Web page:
Amongst other recognitions, he has received the Breakthrough Prize in Life Sciences (2016), the BBVA Foundation Frontiers of Knowledge Award (2015), the Society for Neuroscience Young Investigator Award (2015), the Carnegie Prize in Mind and Brain Sciences (2015), the Jacob Heskel Gabbay Award (2013), the Grete Lundbeck Brain Prize (2013), the NIH Director’s Pioneer Award (2013), the NIH Director’s Transformative Research Award (twice, 2012 and 2013), and the Perl/UNC Neuroscience Prize (2011). He was also named to the World Economic Forum Young Scientist list (2013), the Technology Review World’s “Top 35 Innovators under Age 35” list (2006), and his work was included in Nature Methods “Method of the Year” in 2010.

His group has hosted hundreds of visitors to learn how to use new biotechnologies, and he also regularly teaches at summer courses and workshops in neuroscience, and delivers lectures to the broader public (e.g., TED (2011); World Economic Forum (2012, 2013, 2016)). Ed received his Ph.D. in neurosciences from Stanford University as a Hertz Fellow, where he discovered that the molecular mechanisms used to store a memory are determined by the content to be learned. Before that, he received three degrees in electrical engineering, computer science, and physics from MIT. He has contributed to over 300 peer-reviewed papers, current or pending patents, and articles, and has given over 300 invited talks on his group’s work.

2005 Nobel Prize in Physiology for Medicine

Nobel Prize winner Dr. John Robin Warren won the 2005 Prize in Physiology for Medicine, which was was awarded jointly to Dr. Warren and Barry J. Marshall  “for their discovery of the bacterium Helicobacter pylori and its role in gastritis and peptic ulcer disease.

Dr. Warren was born in Adelaide in 1937. Despite an equal love for photography Warren entered medical school at the University of Adelaide, graduating with an MB and BS in 1961. A chance turn of fate led Warren to pathology and after training at the Royal Melbourne Hospital in 1967 he was admitted to the Royal College of Pathologists of Australasia. Warren then moved to Perth to take up a position as staff specialist in pathology at the Royal Perth Hospital (1968–98). It was during this time that Warren first observed bacteria in stomach sections associated with peptic ulcers (1979). Warren began to work with Barry Marshall in 1981 and together they were able to demonstrate that the bacteria Warren observed (now called Helicobacter pylori) was the causative agent in peptic ulcers. This revolutionary discovery was at first rejected by the medical fraternity but finally led to a cure for peptic ulcers.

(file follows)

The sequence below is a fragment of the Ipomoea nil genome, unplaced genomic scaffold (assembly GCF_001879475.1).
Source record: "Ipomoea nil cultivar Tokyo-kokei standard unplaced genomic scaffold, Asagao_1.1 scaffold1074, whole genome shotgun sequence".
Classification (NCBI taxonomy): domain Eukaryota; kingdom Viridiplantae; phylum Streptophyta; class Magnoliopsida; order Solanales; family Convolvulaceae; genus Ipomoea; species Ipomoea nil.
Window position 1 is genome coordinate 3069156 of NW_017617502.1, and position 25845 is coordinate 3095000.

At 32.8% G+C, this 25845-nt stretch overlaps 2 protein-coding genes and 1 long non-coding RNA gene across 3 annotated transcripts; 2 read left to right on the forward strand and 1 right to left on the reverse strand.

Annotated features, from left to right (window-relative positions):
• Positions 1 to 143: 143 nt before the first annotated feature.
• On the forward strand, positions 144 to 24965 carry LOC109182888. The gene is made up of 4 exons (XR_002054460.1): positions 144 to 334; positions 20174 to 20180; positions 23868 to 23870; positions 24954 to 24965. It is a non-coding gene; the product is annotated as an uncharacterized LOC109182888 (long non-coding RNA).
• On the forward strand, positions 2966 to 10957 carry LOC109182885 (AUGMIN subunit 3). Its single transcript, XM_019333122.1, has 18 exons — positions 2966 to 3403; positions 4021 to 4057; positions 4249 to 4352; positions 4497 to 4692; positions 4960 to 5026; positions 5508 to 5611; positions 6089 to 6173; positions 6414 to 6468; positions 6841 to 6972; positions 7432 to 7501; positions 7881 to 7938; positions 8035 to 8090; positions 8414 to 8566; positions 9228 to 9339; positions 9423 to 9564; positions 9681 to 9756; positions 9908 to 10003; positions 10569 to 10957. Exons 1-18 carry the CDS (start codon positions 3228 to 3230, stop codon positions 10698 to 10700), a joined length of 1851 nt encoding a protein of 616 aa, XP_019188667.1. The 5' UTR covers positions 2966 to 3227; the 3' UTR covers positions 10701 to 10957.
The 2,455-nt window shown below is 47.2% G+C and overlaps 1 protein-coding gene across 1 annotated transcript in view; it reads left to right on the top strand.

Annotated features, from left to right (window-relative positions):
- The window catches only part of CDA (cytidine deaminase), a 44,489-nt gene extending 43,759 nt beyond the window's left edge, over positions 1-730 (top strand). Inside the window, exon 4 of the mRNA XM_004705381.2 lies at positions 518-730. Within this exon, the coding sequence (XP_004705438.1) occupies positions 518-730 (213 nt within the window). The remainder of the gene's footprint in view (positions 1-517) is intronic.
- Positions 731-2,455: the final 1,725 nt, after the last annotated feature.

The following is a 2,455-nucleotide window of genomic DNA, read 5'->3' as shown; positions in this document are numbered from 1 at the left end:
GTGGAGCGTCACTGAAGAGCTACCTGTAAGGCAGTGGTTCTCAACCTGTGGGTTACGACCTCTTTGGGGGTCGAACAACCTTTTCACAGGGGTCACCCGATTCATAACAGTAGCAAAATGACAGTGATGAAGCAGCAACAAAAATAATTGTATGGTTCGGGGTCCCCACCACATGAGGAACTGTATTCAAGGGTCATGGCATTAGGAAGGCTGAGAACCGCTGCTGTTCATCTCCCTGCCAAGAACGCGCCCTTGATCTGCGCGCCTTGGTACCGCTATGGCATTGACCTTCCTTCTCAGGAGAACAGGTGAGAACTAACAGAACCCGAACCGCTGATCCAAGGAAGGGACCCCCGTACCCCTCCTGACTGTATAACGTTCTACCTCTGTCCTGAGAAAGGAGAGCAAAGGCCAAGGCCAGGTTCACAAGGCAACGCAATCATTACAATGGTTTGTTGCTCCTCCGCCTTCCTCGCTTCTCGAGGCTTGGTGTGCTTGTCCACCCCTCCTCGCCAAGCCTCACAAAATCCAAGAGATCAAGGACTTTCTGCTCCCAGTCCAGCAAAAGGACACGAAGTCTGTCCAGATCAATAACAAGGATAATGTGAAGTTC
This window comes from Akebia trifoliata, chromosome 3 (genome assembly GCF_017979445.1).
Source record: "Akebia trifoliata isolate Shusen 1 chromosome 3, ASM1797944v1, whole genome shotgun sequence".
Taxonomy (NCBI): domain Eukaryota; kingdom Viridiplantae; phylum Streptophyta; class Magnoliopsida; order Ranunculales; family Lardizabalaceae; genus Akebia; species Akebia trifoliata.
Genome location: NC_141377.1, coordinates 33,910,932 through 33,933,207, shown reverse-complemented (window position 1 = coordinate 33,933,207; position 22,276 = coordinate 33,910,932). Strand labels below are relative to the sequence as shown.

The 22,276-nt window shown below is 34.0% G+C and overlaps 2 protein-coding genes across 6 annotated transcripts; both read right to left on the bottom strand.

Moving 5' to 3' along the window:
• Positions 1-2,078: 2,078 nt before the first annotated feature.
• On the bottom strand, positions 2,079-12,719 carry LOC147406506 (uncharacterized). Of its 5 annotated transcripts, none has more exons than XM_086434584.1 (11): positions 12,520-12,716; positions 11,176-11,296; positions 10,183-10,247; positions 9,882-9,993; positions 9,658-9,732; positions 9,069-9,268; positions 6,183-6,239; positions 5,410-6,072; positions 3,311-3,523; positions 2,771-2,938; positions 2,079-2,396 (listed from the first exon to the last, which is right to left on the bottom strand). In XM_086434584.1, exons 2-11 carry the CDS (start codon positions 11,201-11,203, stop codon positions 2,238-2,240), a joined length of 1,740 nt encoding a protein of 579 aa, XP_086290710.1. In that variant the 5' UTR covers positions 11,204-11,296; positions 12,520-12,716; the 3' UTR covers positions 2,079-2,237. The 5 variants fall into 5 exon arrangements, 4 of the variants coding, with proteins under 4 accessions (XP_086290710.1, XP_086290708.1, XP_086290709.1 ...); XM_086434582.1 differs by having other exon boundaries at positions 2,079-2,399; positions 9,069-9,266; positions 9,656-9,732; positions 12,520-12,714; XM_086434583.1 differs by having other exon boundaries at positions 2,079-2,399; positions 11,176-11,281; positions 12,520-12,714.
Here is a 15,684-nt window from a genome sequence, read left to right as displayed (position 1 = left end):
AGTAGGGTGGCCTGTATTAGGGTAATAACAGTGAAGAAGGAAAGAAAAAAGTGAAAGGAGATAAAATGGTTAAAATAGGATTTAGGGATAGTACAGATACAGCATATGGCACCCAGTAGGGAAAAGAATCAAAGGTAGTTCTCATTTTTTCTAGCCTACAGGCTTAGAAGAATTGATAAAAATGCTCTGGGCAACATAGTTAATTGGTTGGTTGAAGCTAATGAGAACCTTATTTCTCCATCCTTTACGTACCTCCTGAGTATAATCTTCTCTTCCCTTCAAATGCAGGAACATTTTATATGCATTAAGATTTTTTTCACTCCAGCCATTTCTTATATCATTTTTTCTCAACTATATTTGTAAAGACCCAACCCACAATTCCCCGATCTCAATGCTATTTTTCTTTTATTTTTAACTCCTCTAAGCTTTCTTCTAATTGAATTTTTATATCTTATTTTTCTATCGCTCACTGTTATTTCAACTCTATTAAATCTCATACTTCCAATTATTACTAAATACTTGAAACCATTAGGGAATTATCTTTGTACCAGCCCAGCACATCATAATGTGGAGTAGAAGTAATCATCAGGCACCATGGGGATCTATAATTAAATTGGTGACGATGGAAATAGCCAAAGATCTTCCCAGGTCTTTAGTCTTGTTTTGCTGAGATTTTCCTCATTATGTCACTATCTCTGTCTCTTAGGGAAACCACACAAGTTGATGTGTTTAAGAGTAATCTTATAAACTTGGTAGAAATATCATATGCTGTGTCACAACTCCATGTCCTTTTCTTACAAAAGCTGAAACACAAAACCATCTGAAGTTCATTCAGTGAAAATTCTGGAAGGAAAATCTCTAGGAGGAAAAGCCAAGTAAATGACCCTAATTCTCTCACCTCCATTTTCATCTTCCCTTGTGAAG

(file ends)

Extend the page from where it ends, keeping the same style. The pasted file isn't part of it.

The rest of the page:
1998 Nobel Laureate in Physiology or Medicine

Dr. Louis J. Ignarro, a distinguished molecular and medical pharmacologist and 1998 Nobel Laureate in Physiology or Medicine, is currently Distinguished Professor of Pharmacology at UCLA, USA, and an Honorary Professor of Medicine at CUHK. Professor Ignarro discovered that nitric oxide causes vasodilation, inhibits thrombosis, and is produced in arteries as the endothelium-derived relaxing factor. His discoveries have greatly encouraged research in the protective mechanism of the cardiovascular system against pathological conditions and in vascular complications, bearing significant impact on medical development. The University will confer upon Professor Ignarro the degree of Doctor of Science, honoris causa, in recognition of his valuable advice and support to CUHK in its research and development in medicine and science.